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ERIC Number: ED547178
Record Type: Non-Journal
Publication Date: 2012
Pages: 205
Abstractor: As Provided
Reference Count: N/A
ISBN: 978-1-2675-3422-4
Learning and Relevance in Information Retrieval: A Study in the Application of Exploration and User Knowledge to Enhance Performance
Hyman, Harvey
ProQuest LLC, Ph.D. Dissertation, University of South Florida
This dissertation examines the impact of exploration and learning upon eDiscovery information retrieval; it is written in three parts. Part I contains foundational concepts and background on the topics of information retrieval and eDiscovery. This part informs the reader about the research frameworks, methodologies, data collection, and instruments that guide this dissertation. Part II contains the foundation, development and detailed findings of Study One, "The Relationship of Exploration with Knowledge Acquisition." This part of the dissertation reports on experiments designed to measure user exploration of a randomly selected subset of a corpus and its relationship with performance in the information retrieval (IR) result. The IR results are evaluated against a set of scales designed to measure behavioral IR factors and individual innovativeness. The findings reported in Study One suggest a new explanation for the relationship between recall and precision, and provide insight into behavioral measures that can be used to predict user IR performance. Part II also reports on a secondary set of experiments performed on a technique for filtering IR results by using "elimination terms." These experiments have been designed to develop and evaluate the elimination term method as a means to improve precision without loss of recall in the IR result. Part III contains the foundation, and development of Study Three, "A New System for eDiscovery IR Based on Context Learning and Relevance." This section reports on a set of experiments performed on an IT artifact, "Legal Intelligence®," developed during this dissertation. The artifact developed for Study Three uses a learning tool for context and relevance to improve the IR extraction process by allowing the user to adjust the IR search structure based on iterative document extraction samples. The artifact has been developed based on the needs of the business community of practitioners in the domain of eDiscovery; it has been instantiated and tested during Study Three and has produced significant results supporting its feasibility for use. Part III contains conclusions and steps for future research extending beyond this dissertation. [The dissertation citations contained here are published with the permission of ProQuest LLC. Further reproduction is prohibited without permission. Copies of dissertations may be obtained by Telephone (800) 1-800-521-0600. Web page:]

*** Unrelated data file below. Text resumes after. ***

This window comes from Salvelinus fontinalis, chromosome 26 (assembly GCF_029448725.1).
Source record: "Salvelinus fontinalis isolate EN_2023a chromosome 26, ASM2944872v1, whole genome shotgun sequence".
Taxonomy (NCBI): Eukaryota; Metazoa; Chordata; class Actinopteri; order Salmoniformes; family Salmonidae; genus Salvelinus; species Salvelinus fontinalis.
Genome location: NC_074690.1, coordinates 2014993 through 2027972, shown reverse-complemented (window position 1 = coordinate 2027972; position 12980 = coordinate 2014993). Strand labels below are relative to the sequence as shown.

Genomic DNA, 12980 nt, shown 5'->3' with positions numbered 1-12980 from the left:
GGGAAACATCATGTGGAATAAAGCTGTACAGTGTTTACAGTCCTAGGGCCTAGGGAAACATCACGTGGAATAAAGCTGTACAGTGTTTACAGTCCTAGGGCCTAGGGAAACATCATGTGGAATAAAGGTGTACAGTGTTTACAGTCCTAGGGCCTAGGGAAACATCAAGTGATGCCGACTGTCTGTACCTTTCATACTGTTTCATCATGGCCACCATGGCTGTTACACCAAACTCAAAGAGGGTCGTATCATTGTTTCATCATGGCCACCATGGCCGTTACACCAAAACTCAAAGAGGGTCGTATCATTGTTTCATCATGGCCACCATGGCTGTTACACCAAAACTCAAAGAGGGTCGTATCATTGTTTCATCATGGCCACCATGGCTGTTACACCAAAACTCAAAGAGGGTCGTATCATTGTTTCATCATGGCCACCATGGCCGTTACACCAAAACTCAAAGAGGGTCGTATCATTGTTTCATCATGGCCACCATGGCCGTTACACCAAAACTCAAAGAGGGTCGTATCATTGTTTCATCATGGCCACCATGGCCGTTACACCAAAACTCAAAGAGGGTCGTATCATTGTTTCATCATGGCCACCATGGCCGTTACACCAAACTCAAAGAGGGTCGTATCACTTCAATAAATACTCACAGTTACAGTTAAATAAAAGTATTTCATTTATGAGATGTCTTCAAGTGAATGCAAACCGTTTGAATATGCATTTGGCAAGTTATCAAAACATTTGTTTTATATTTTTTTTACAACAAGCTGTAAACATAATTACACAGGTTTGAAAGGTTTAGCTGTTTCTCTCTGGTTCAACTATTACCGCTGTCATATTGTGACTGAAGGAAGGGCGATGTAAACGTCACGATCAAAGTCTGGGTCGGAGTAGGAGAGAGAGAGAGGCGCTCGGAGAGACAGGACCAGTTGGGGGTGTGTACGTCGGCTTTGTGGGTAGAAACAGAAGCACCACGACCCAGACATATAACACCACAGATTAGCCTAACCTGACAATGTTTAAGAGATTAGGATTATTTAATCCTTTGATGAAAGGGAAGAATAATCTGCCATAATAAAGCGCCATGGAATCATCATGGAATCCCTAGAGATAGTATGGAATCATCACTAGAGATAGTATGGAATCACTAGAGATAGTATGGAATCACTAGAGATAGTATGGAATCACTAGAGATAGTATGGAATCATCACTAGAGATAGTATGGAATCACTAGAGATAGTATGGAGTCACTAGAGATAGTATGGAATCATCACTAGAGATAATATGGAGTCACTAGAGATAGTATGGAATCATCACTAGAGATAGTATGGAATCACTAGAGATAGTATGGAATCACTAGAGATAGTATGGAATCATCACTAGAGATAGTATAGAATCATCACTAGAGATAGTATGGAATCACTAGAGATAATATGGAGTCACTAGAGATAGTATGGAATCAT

ProQuest LLC. 789 East Eisenhower Parkway, P.O. Box 1346, Ann Arbor, MI 48106. Tel: 800-521-0600; Web site:
Publication Type: Dissertations/Theses - Doctoral Dissertations
Education Level: N/A
Audience: N/A
Language: English
Sponsor: N/A
Authoring Institution: N/A